Room Guide

Conceptual Art in Britain: Room Guide

This exhibition spotlights a key development that fundamentally changed the nature of art. Conceptual art proposed an art where the idea or concept was placed above the work’s material form (which might be ephemeral), realising Marcel Duchamp’s dictum of putting ‘art at the service of the mind’. The shift in focus from an art object to ideas about art became a critical and analytical act, exploring both the nature of art itself and its context and role in the world as art. Conceptual art was a set of strategies for making art, which still has an effect on many artists working today.

The exhibition spans a period of social and cultural changes, both nationally and internationally, here identified by the election of Harold Wilson’s first Labour government in 1964 and the election of Margaret Thatcher’s Conservatives in 1979. Conceptual art’s idealism was for an art that might reconnect with the world and act within it, and this exhibition follows a number of routes from the realities of the artwork to the realities of the world and an engagement with the conditions of society that became more visible by the end of the decade.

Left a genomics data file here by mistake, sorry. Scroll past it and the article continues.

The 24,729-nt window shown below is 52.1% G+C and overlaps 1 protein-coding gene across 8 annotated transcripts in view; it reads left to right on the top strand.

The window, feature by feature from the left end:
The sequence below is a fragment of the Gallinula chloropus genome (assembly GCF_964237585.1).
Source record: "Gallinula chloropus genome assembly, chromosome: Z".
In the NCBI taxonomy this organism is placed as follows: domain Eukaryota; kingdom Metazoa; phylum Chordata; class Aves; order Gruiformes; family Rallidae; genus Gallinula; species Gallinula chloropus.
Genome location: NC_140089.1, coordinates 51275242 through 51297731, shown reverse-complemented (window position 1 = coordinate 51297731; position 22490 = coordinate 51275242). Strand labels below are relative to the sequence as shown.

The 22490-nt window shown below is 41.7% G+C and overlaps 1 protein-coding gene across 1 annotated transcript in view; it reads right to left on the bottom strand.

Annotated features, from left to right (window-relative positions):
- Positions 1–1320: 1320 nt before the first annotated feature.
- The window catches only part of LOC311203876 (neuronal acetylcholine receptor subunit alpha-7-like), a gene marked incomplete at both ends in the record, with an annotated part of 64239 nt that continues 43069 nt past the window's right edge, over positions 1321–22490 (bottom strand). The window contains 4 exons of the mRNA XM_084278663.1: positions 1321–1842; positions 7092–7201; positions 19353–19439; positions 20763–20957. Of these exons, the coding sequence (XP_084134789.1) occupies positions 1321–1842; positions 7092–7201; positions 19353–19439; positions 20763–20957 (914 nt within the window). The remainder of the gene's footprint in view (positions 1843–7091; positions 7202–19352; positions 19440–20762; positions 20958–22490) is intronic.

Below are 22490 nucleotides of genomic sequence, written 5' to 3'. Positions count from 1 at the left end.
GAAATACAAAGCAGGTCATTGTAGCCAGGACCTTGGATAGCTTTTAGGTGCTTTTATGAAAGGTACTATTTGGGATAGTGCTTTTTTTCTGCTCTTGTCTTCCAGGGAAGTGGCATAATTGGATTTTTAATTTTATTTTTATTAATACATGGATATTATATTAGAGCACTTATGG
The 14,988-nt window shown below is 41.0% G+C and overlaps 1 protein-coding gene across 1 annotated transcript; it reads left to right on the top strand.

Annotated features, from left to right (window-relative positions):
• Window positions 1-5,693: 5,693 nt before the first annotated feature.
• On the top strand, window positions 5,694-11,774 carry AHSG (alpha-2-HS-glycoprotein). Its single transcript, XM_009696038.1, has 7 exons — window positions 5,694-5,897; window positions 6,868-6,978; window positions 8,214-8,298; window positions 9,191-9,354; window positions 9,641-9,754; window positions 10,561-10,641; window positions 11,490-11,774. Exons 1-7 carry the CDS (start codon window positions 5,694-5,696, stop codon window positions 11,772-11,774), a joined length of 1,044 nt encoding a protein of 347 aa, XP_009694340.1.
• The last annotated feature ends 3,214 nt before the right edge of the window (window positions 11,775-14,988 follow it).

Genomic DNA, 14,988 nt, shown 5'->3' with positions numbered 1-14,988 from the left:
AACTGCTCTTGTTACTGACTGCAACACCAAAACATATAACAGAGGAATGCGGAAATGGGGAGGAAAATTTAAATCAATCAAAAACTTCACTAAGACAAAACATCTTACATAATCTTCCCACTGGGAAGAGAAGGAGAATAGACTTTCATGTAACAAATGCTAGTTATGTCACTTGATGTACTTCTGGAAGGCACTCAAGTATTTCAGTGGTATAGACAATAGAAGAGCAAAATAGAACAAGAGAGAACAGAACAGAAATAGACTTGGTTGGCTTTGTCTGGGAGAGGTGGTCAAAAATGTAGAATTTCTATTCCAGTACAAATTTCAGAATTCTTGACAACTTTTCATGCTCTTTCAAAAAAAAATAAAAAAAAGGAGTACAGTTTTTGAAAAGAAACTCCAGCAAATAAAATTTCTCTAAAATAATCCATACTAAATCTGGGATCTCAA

Large print room guide texts

Explore the rooms in the exhibition

Room 1: New Frameworks

Conceptual Art in Britain 1964–1979 room guide, room one, new frameworks

Room 2: Art & Language

Conceptual Art in Britain 1964–1979 room guide, room two, Art & Language

Room 3: The New Art

Conceptual Art in Britain 1964–1979, room guide, room 3, New Art

Room 4: Action Practise

Conceptual Art in Britain 1964–1979 room guide, room 4, action practise